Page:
skip navigation


Register for Latest Research

Stay Informed
Register with NCJRS to receive NCJRS's biweekly e-newsletter JUSTINFO and additional periodic emails from NCJRS and the NCJRS federal sponsors that highlight the latest research published or sponsored by the Office of Justice Programs.

NCJRS Abstract

The document referenced below is part of the NCJRS Virtual Library collection. To conduct further searches of the collection, visit the Virtual Library. See the Obtain Documents page for direction on how to access resources online, via mail, through interlibrary loans, or in a local library.


NCJ Number: 77332 Find in a Library
Title: Constitutionality of Juvenile Court Administration of Court Services (From Major Issues in Juvenile Justice Information and Training Readings in Public Policy, P 465-474, 1981, John C Hall et al, ed. - See NCJ-77318)
Author(s): D Gilman
Date Published: 1981
Page Count: 10
Sponsoring Agency: Academy for Contemporary Problems
Sale Source: Academy for Contemporary Problems
United States of America
Language: English
Country: United States of America
Annotation: This examination of constitutional aspects of judicial administration of juvenile court services, such as detention, probation, and parole, concludes that separation of powers and due process requirements should prohibit management of these services by the judiciary.
Abstract: The juvenile justice system in many States allows court-related services to be administered by the judiciary due to the unique role of the juvenile court. Unlike the criminal court, the juvenile court bases its dispositions on the child's best interests and relies on diagnostic services and treatment evaluations in sentencing juveniles. The important role that social services and social history investigations play in juvenile court decisions makes it essential that these services be integrated into the juvenile justice system. Some argue that the best way to ensure the necessary cooperation and coordination of effort is to have the juvenile court control these services' administration, while others maintain that the judiciary possesses neither the special skills nor the breadth of knowledge necessary to administer social service programs effectively. More basic problems relate to judicial impartiality, conflict of interest, and the independent administration of the services. Under the separation of powers doctrine, judicial power is limited to the neutral adjudication of disputed facts and legal issues. Although this doctrine cannot be interpreted so that every governmental activity can be classified as belonging exclusively to a single branch of government, it does indicate that probation and detention personnel fall outside the legitimate scope of judicial authority. Even the parens patriae function of juvenile court should not extend to power which impinges on judicial neutrality. Executive control of social services maintains this neutrality while providing the beneficial aspects of juvenile court system. Similarly, judicial administration of court services threatens due process in that the court may prejudge facts; have informal discussions with staff regarding individual cases; and develop the institutional bias that results from a close, continuous working relationship. Juvenile court administration of probation, detention, and prosecutorial services is an impermissible invasion of the separation of powers doctrine and violates the due process clause. Footnotes are provided.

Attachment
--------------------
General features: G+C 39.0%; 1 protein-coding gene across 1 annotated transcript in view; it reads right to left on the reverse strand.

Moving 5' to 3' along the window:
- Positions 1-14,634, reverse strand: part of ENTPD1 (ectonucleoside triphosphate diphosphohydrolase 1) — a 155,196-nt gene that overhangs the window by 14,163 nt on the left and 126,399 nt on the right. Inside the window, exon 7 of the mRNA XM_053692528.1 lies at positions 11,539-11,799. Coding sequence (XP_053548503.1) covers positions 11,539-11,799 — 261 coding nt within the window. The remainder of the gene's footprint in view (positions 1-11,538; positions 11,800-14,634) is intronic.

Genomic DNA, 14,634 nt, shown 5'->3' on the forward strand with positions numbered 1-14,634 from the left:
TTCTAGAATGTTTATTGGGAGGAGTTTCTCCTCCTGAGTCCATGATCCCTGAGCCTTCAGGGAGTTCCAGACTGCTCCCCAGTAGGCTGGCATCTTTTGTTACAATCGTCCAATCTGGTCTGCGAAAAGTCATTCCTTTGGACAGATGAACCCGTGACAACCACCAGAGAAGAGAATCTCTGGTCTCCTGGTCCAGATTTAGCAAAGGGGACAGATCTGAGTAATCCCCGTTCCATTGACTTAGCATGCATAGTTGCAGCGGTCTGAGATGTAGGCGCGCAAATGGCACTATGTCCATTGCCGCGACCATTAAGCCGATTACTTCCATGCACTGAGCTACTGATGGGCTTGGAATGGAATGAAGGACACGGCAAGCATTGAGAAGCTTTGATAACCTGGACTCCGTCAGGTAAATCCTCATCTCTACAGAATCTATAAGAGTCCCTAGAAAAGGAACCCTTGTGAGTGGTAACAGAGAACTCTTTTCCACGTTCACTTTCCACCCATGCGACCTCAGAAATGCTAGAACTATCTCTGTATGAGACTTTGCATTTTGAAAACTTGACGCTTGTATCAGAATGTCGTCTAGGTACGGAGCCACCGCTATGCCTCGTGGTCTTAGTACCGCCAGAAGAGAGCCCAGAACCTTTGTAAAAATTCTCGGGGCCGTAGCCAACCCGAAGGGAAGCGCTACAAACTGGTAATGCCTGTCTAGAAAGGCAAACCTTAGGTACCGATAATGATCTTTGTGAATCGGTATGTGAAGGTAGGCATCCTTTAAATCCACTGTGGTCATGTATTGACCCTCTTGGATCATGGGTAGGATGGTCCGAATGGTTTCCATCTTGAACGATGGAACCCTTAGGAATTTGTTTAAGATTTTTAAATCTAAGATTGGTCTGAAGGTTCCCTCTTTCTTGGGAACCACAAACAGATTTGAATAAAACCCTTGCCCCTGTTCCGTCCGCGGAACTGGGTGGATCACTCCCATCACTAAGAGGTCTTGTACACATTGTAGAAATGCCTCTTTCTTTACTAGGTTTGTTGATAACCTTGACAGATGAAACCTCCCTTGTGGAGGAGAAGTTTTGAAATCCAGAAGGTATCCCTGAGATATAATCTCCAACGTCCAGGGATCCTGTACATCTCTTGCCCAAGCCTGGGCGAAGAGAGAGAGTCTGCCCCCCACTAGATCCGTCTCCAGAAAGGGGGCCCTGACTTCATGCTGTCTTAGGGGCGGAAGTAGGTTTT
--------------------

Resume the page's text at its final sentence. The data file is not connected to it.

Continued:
Index Term(s): Court management; Jurisdiction; Juvenile courts; Juvenile detention; Juvenile processing; Probation; Right to Due Process; Separation of powers
To cite this abstract, use the following link:

*A link to the full-text document is provided whenever possible. For documents not available online, a link to the publisher's website is provided. Tell us how you use the NCJRS Library and Abstracts Database - send us your feedback.